Households worried about how they will afford their energy bills this winter will be pleased to hear the government has capped them at £2,500 per year from October 1st 2022.
Prime Minister Liz Truss, who took her new role on Monday (September 5th), has revealed plans to prevent the average household energy bill exceeding this amount.
Truss’ cap will last two years, meaning billpayers do not have worry their fees will skyrocket again in a few months’ time.
This comes after Ofgem recently announced a cap of £3,549 in October, over £2,000 a year more what they were before last April.
On August 26th, the regulator revealed this reflects the rise in global wholesale gas prices, as a result of Russia cutting off gas supplies to Europe, as well as the aftermath of the pandemic.
Chief executive of Ofgem Jonathan Brearley called the new Prime Minister to “act further to tackle the impact of the price rises that are coming in October and next year”.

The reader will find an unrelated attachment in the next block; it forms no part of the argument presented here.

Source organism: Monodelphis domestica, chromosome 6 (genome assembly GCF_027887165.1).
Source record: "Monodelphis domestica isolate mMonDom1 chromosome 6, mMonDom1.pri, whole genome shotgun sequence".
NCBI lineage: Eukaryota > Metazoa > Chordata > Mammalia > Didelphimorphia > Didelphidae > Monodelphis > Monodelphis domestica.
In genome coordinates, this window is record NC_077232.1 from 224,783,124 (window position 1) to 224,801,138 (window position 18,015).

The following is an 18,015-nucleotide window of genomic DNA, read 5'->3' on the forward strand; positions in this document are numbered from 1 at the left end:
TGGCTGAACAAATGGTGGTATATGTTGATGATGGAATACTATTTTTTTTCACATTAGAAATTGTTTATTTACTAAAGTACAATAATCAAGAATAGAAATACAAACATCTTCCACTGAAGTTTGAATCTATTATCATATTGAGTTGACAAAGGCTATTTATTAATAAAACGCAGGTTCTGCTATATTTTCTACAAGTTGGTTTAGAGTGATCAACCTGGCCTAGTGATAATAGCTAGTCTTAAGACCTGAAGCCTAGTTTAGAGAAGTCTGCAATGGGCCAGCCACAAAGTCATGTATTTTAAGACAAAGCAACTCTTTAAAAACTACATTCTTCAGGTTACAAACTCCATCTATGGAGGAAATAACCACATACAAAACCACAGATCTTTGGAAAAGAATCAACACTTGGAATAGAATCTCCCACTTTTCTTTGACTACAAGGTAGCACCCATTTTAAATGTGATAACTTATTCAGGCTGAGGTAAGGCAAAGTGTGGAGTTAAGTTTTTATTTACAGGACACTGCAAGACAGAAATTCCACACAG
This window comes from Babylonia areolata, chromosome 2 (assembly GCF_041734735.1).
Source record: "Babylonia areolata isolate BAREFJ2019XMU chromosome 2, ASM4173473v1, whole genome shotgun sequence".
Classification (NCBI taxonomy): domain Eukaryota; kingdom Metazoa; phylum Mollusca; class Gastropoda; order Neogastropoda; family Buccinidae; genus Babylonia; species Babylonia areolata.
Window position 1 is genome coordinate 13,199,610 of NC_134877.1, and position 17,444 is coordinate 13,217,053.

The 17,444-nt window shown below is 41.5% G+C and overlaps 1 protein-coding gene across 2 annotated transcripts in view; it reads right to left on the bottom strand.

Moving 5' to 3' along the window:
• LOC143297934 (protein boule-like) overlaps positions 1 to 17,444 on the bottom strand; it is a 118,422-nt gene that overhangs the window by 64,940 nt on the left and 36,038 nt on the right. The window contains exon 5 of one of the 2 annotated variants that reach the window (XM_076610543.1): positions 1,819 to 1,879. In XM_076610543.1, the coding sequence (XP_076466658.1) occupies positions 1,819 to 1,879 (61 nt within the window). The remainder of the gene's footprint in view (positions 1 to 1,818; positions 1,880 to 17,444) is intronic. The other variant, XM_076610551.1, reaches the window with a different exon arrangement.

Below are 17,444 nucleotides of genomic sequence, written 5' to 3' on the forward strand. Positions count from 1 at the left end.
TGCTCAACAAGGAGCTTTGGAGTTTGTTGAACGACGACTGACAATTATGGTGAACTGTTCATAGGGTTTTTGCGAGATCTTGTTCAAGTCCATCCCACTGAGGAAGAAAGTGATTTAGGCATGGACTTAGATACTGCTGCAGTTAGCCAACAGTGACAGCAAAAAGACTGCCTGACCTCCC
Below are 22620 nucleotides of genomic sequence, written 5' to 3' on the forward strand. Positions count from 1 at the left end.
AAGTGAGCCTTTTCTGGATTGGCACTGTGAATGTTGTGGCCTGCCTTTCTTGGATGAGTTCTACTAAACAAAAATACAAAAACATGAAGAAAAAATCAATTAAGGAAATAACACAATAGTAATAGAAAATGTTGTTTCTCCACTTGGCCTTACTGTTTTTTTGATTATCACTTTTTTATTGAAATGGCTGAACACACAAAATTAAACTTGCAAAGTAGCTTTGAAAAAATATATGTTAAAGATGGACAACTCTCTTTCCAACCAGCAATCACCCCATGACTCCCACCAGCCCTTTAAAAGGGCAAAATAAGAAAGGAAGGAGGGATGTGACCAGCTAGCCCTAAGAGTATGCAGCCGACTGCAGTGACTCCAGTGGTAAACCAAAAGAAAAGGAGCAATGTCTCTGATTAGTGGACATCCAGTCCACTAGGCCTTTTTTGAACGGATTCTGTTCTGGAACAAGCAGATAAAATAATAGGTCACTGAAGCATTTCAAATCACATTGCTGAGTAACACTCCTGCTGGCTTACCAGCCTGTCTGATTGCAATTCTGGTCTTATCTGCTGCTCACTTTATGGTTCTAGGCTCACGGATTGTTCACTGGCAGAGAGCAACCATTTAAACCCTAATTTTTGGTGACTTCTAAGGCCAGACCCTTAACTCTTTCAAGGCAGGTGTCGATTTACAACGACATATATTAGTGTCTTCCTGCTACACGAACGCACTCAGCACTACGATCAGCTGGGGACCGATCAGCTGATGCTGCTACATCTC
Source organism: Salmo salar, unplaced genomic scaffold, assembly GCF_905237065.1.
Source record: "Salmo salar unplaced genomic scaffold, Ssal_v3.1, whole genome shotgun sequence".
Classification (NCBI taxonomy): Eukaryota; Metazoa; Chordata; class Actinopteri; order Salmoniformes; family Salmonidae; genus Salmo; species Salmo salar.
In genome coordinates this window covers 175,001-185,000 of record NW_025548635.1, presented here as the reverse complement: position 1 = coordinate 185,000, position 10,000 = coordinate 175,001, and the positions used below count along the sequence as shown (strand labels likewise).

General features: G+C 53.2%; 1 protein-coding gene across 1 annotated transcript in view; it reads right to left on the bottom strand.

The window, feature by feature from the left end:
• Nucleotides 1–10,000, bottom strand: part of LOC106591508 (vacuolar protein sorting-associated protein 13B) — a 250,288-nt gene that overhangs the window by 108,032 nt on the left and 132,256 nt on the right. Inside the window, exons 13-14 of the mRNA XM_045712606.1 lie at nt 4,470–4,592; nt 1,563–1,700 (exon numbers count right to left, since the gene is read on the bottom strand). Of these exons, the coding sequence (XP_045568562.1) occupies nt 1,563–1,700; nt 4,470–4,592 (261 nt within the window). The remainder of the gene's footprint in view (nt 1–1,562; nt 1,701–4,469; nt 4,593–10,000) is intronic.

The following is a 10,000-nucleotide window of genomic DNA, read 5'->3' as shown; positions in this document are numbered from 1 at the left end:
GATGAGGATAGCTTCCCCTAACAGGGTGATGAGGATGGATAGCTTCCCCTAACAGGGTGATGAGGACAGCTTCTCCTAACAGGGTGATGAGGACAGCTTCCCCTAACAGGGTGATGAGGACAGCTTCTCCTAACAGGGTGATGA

Truss said the government will be able to offer the reduced cap by “securing the wholesale price for energy while putting in measures to secure future supplies at more affordable rates”.
She added this will ensure “we are never in the same position again”.
However, some have argued the new Prime Minister’s actions are not enough, with Liberal Democrats leader Ed Davey noting this price cap is still double what they were last year. In April 2022, Ofgem increased bills for 22 million customers from £1,277 to £1,971 per year.
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